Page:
CMM Legal Blog

The New Tax Law and Your Estate Planning

By: Martin Glass, Esq.

Posted: February 19th, 2018

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Have you heard? There has been a major change in the Federal Tax Code as of January 1, 2018.  But what does it mean as far as estate planning goes? The only real change in this regard was that the exemption for the Federal Uniform Gift and Estate Tax approximately doubled from $5,490,000 to $11,180,000 […]

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A Word of Caution with Use of Olympic Marks

By: Eryn Truong, Esq.

Posted: February 7th, 2018

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The 2018 Winter Olympic Games are upon us. For all the Olympics enthusiasts out there, keep in mind that any unauthorized commercial use of the Olympic trademarks, logos, or symbols is prohibited and will be enforced vigorously by the U.S. Olympic Committee (USOC). Federal law gives the USOC exclusive rights to the symbol of the […]

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Everyone Needs a Will, But No One Wants to Do It

By: Martin Glass, Esq.

Posted: January 22nd, 2018

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I think this is something that I’ve known even before I started practicing as an Estate Planning attorney. Matter of fact, it probably predates my practice by decades, if not centuries. What am I talking about? I’m talking about the tendency to hesitate (if not complete avoid) writing a Will. Both in my practice and […]

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ADA Accessibility for Websites

By: Christine Malafi, Esq.

Posted: January 22nd, 2018

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The Internet has become a necessity for the marketing and promotion of businesses, services, and merchandise. An evolving legal issue is website accessibility to those with disabilities and the applicability of Title III of the Americans with Disabilities Act (“ADA”). Accessibility of public websites and compliance with the ADA in connection with public websites may […]

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Lessons Learned from FCPA Enforcement in 2017

By: Jack Harrington, Esq.

Posted: January 22nd, 2018

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The Department of Justice’s (“DOJ”) Foreign Corrupt Practices Act (“FCPA”) enforcement efforts ended 2017 with a bang on December 22, when the United States Attorney’s Office for the Eastern District of New York and the DOJ Fraud Section announced $422 million in criminal penalties against Keppel Offshore & Marine Ltd and its U.S. subsidiary (“Keppel […]

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A Criminal’s Guide to Karma: Your Past Will Come Back to Haunt You… Or Will It?

By: Patrick McCormick, Esq. , Richard DeMaio, Esq.

Posted: January 22nd, 2018

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The basic rule of karma is what goes around comes around. While in everyday life this principle may appeal only to the superstitious, the harsh reality is that in a court of law one mistake or bad act from your past can come back to haunt you. In New York courts, the rule regarding the […]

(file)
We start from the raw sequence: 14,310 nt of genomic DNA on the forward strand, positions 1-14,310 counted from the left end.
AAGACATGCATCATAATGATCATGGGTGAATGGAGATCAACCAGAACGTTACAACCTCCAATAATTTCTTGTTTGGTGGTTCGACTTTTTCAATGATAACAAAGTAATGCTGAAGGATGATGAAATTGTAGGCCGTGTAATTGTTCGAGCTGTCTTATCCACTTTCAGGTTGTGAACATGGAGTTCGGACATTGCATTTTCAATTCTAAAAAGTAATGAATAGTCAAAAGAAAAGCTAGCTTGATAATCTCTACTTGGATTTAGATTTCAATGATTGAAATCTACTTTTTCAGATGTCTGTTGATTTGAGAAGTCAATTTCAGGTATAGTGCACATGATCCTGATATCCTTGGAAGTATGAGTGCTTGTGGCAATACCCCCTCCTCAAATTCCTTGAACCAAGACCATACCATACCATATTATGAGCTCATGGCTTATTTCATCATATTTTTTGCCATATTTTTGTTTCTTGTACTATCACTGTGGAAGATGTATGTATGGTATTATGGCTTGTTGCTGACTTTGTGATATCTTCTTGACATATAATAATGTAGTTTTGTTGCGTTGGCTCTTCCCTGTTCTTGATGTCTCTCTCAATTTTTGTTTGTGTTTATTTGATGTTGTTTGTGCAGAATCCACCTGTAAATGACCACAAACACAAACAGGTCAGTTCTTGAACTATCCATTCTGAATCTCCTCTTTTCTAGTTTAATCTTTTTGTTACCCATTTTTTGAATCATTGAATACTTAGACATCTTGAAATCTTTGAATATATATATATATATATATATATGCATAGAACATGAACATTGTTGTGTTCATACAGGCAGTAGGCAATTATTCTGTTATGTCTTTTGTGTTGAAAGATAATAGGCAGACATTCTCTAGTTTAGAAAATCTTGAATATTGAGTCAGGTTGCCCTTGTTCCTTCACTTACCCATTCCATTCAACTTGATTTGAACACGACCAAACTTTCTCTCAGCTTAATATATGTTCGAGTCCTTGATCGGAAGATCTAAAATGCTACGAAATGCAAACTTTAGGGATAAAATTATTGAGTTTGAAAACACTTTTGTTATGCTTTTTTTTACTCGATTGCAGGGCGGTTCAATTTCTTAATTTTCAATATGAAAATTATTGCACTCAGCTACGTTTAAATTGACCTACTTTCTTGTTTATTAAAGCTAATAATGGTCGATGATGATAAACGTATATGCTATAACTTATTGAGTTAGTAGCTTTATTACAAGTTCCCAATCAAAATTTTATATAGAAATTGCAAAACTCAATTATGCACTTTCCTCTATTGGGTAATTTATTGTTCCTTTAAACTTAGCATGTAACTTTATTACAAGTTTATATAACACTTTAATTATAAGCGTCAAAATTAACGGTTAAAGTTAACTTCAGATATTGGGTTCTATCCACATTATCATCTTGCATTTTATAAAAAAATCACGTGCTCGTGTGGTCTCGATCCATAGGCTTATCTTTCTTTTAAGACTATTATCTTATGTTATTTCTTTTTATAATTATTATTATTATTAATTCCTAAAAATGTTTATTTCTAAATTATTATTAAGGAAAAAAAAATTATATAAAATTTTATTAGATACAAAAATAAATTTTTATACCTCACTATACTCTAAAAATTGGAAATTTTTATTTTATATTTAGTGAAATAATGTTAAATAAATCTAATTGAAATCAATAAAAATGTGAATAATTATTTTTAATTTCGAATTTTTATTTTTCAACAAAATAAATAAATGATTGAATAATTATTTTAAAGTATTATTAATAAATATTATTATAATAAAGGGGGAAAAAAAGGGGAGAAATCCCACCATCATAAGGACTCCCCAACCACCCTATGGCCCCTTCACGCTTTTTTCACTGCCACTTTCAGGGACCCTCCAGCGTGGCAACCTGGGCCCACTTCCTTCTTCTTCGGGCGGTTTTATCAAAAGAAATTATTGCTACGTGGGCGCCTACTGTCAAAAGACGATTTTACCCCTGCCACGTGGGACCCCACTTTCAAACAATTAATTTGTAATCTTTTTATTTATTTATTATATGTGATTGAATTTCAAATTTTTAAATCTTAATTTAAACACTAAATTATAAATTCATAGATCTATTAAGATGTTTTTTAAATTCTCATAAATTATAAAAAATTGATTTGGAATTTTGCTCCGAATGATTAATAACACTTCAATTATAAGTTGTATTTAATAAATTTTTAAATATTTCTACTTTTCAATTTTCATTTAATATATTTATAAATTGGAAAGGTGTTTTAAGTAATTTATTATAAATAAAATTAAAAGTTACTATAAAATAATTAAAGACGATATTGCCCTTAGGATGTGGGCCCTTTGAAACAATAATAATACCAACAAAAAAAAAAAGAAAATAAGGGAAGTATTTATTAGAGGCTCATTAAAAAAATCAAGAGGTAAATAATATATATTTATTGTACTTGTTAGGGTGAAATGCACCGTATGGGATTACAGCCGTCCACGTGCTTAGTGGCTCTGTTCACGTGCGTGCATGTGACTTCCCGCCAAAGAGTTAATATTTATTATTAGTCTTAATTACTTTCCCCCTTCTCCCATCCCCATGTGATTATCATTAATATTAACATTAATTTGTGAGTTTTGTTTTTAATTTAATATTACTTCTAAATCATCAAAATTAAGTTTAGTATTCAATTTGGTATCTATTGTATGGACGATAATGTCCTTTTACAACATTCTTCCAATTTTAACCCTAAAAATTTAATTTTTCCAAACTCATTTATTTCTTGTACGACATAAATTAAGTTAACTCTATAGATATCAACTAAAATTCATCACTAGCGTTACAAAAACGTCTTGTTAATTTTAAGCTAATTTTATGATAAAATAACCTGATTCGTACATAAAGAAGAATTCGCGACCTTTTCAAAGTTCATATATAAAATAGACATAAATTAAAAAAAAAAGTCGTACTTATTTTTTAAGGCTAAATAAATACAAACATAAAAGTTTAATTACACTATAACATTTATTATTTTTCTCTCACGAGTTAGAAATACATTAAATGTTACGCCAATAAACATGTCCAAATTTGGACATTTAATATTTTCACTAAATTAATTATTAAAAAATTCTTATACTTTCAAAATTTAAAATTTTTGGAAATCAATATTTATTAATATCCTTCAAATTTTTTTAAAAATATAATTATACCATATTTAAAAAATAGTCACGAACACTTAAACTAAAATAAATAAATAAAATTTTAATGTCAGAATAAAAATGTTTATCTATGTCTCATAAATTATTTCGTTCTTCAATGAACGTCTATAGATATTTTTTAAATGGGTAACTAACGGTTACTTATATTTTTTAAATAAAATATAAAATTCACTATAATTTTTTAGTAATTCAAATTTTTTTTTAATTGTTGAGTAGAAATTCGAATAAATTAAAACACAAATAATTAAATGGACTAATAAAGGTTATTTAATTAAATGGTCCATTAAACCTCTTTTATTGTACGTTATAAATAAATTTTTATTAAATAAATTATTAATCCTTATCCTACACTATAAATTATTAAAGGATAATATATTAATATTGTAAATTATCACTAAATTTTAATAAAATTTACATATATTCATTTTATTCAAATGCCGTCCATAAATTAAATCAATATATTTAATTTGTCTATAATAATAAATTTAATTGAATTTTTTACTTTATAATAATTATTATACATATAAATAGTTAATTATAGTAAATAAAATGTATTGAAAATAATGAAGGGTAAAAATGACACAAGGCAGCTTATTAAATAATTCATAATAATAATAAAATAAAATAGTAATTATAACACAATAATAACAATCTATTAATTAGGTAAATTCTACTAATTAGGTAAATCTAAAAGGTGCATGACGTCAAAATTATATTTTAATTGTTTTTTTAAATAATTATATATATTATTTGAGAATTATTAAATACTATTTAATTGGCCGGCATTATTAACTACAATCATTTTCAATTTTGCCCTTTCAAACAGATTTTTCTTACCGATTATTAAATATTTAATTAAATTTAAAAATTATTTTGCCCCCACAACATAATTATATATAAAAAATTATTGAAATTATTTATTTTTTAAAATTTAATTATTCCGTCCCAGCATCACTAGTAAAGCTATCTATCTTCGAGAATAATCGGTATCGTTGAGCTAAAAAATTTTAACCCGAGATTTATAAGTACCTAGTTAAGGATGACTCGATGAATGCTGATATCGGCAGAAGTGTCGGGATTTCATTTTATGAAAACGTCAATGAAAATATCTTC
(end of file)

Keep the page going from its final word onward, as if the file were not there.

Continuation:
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Employer’s Guide to Avoiding Sexual Harassment in the Workplace

By: Christine Malafi, Esq.

Posted: December 12th, 2017

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Given the recent headlines, all employers should be reminded that they have a legal duty to maintain a workplace that is free from sexual harassment. Sexual harassment suits are prosecuted under the same federal and state laws that are used to sue employers for racial discrimination and harassment, so it is critical that every employer […]

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The Continuing Evolution of Personal Jurisdiction in New York Over an Out-of-State Defendant

By: Jeff Basso, Esq.

Posted: December 12th, 2017

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One of the more challenging and ever-evolving issues that we continue to see is determining what is necessary to obtain personal jurisdiction in New York State over an individual or business that resides or does business out of state. If you are dealing with real property in New York, a tort that occurred in New […]

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Can You Control What Happens to Your Remains After You Die?

By: Martin Glass, Esq.

Posted: December 12th, 2017

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The answer is “sort of.”  How’s that for an attorney’s response?   I say that because you can’t really control anything from the grave.  The best that you can do is try to pre-plan. There are a couple of things that you can do.  The first is to actually do a pre-plan or a pre-need, as […]

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New Law Prohibits NYC Employers from Inquiring About Applicants’ Salary History

By: Christine Malafi, Esq.

Posted: October 27th, 2017

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Businesses with employees in New York City, take note: beginning October 31, 2017, employers cannot inquire about an applicant’s salary history (wages, benefits, or other compensation) or rely on that history to make decisions in the hiring process, such as determination of salary, benefits, or in the negotiation of an employment contract. It’s critical that […]

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